Wakefield

Sara Wakefield

Associate Professor of Criminal Justice, Rutgers University
Areas of Expertise:
  • Children & Families
  • Criminal Justice
  • Race & Ethnicity

About Sara

Wakefield’s research and teaching is focused on the consequences of the prison boom for families, with an emphasis on childhood wellbeing and family functioning. Her recent work examines how the incarceration of a father increases mental health and behavioral problems among their children. This line of work also draws connections between massive increases in the prison population over the last four decades and harms for a generation of vulnerable children – in this case, the prison boom has contributed to a widening gap in wellbeing between black and white children. In other work, Wakefield is an investigator on a multi-disciplinary, National Institute of Child Health and Human Development-funded (Research Program Project) study of human capital interventions during childhood and adolescence. Her research is focused on the congruence (or “fit”) between substance use prevention policies and the developmental needs of children and youth.

Podcast

Publications

"Incarceration and Stratification" (with Christopher Uggen). Annual Review of Sociology 36 (2010): 387-406.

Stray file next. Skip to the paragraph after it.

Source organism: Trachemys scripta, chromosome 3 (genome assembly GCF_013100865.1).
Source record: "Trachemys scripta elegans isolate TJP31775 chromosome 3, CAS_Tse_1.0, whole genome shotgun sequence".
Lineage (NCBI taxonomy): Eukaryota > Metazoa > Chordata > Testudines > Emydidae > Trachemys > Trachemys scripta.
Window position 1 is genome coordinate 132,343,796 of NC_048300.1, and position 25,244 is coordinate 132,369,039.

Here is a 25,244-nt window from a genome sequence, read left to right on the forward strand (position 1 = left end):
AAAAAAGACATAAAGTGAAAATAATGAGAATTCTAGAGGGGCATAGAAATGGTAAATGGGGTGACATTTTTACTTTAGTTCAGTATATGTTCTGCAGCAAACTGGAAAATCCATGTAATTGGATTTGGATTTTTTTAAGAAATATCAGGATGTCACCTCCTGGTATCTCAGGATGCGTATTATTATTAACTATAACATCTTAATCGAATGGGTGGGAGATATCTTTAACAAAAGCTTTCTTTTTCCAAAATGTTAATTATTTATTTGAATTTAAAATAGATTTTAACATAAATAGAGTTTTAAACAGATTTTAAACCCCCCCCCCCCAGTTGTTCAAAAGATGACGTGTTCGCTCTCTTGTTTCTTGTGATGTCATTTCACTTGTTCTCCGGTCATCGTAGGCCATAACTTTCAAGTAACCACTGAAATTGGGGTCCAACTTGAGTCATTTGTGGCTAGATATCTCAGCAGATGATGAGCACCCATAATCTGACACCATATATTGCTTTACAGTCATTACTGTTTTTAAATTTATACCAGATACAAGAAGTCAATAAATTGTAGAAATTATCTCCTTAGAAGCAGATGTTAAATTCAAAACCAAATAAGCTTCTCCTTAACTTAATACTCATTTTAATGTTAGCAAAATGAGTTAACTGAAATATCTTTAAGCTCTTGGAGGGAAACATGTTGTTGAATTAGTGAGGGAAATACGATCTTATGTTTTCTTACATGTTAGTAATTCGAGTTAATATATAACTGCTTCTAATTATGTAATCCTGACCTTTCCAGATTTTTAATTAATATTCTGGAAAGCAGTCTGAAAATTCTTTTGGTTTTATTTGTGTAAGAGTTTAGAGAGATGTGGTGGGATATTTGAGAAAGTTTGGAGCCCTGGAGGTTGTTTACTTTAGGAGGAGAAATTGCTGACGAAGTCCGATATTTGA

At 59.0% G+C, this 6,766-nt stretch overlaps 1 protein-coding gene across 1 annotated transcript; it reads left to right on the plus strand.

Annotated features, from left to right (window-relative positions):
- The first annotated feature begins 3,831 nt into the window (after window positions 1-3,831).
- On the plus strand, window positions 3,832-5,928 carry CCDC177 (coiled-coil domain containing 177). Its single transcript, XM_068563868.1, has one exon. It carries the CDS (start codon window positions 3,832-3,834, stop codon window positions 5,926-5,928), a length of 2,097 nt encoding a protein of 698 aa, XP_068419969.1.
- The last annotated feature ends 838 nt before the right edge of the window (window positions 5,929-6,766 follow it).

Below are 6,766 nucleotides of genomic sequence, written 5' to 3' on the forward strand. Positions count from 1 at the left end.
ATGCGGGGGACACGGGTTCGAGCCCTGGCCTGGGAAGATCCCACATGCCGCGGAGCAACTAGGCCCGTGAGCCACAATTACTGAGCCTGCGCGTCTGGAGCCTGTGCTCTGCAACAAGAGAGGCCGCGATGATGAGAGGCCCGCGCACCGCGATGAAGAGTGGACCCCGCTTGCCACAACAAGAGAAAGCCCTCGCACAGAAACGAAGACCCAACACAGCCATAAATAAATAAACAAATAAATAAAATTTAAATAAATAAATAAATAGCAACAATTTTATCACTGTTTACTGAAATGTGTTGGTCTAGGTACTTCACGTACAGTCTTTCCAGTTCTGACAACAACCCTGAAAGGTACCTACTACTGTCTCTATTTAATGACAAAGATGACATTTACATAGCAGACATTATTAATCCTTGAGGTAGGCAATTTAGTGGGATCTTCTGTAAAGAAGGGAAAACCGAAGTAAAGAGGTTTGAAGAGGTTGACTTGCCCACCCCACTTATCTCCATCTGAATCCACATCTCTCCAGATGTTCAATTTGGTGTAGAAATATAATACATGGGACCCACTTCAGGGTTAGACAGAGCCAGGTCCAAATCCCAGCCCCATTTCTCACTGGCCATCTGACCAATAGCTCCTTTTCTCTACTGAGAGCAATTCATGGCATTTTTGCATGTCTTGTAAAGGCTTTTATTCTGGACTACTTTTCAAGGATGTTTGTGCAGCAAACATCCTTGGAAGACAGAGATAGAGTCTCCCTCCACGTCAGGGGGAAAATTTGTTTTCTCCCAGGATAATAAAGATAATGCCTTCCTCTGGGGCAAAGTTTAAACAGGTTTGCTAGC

Reviews the literature linking mass incarceration in the United States to race and class stratification, arguing that the prison has become a “stratifying institution” not unlike schools or the labor market in structuring life chances. The work reviews links between imprisonment and labor market, family, health, and civic engagement outcomes.
"Mass Imprisonment and Racial Disparities in Childhood Behavioral Problems" (with Christopher Wildeman). Criminology & Public Policy 10, no. 3 (2011): 793-817.
Demonstrates how paternal imprisonment increases mental health and behavioral problems such as aggression, anxiety, or depression. It then leverages demographic estimates of the racial disparity in the likelihood of having a father imprisoned to estimate the contribution of the U.S. prison boom over the last four decades to racial disparities in child wellbeing.
Children of the Prison Boom: Mass Incarceration and the Future of American Inequality (with Christopher Wildeman) (Oxford University Press, 2013).
Shows how paternal imprisonment increases mental health and behavioral problems, infant mortality, and homelessness among children. It then leverages demographic estimates of the racial disparity in the likelihood of having a father imprisoned to estimate the contribution of the U.S. prison boom over the last four decades to racial disparities in child wellbeing.

In the News

Sara Wakefield's research on the effects of parental incarceration discussed in Erik EckholmSara Wakefield, "In Prisoner’s Wake, A Tide of Troubled Children," New York Times, July 5, 2009.
Sara Wakefield's research on recidivism and California’s “realignment” plan discussed in Salvador Hernandez and Sean EmerySara Wakefield, "State to Begin Sending Inmates to O.C.," Orange County Register, September 29, 2011.
Sara Wakefield's research on recidivism rates discussed in Lauren KeiperSara Wakefield, "More than 40 Percent of Ex-Cons Return to Jail," Reuters, April 14, 2011.
Guest to discuss the Seal Beach shooting on Southern California Public Radio, Sara Wakefield, October 26, 2011.